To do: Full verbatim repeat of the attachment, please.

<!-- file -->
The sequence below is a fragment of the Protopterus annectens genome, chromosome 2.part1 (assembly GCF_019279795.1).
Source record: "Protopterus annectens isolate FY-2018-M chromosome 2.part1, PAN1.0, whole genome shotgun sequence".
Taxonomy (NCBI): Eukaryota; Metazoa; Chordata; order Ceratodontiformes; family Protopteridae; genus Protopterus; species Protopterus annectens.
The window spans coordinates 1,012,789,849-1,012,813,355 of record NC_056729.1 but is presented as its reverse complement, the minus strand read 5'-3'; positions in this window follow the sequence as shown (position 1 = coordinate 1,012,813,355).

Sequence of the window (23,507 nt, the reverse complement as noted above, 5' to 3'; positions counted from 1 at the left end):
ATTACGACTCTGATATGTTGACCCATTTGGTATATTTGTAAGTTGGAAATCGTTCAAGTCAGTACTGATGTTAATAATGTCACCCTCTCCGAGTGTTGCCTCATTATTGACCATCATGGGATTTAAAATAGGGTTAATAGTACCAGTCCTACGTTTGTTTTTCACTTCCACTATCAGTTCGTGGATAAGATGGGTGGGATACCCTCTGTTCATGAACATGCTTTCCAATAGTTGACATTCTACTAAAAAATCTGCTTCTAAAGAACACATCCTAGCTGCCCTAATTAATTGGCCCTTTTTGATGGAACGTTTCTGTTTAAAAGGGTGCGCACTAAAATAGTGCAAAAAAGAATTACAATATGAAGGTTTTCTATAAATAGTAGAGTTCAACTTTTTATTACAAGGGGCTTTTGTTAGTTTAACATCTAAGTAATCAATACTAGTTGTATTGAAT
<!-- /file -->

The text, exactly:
The sequence below is a fragment of the Protopterus annectens genome, chromosome 2.part1 (assembly GCF_019279795.1).
Source record: "Protopterus annectens isolate FY-2018-M chromosome 2.part1, PAN1.0, whole genome shotgun sequence".
Taxonomy (NCBI): Eukaryota; Metazoa; Chordata; order Ceratodontiformes; family Protopteridae; genus Protopterus; species Protopterus annectens.
The window spans coordinates 1,012,789,849-1,012,813,355 of record NC_056729.1 but is presented as its reverse complement, the minus strand read 5'-3'; positions in this window follow the sequence as shown (position 1 = coordinate 1,012,813,355).

Sequence of the window (23,507 nt, the reverse complement as noted above, 5' to 3'; positions counted from 1 at the left end):
ATTACGACTCTGATATGTTGACCCATTTGGTATATTTGTAAGTTGGAAATCGTTCAAGTCAGTACTGATGTTAATAATGTCACCCTCTCCGAGTGTTGCCTCATTATTGACCATCATGGGATTTAAAATAGGGTTAATAGTACCAGTCCTACGTTTGTTTTTCACTTCCACTATCAGTTCGTGGATAAGATGGGTGGGATACCCTCTGTTCATGAACATGCTTTCCAATAGTTGACATTCTACTAAAAAATCTGCTTCTAAAGAACACATCCTAGCTGCCCTAATTAATTGGCCCTTTTTGATGGAACGTTTCTGTTTAAAAGGGTGCGCACTAAAATAGTGCAAAAAAGAATTACAATATGAAGGTTTTCTATAAATAGTAGAGTTCAACTTTTTATTACAAGGGGCTTTTGTTAGTTTAACATCTAAGTAATCAATACTAGTTGTATTGAAT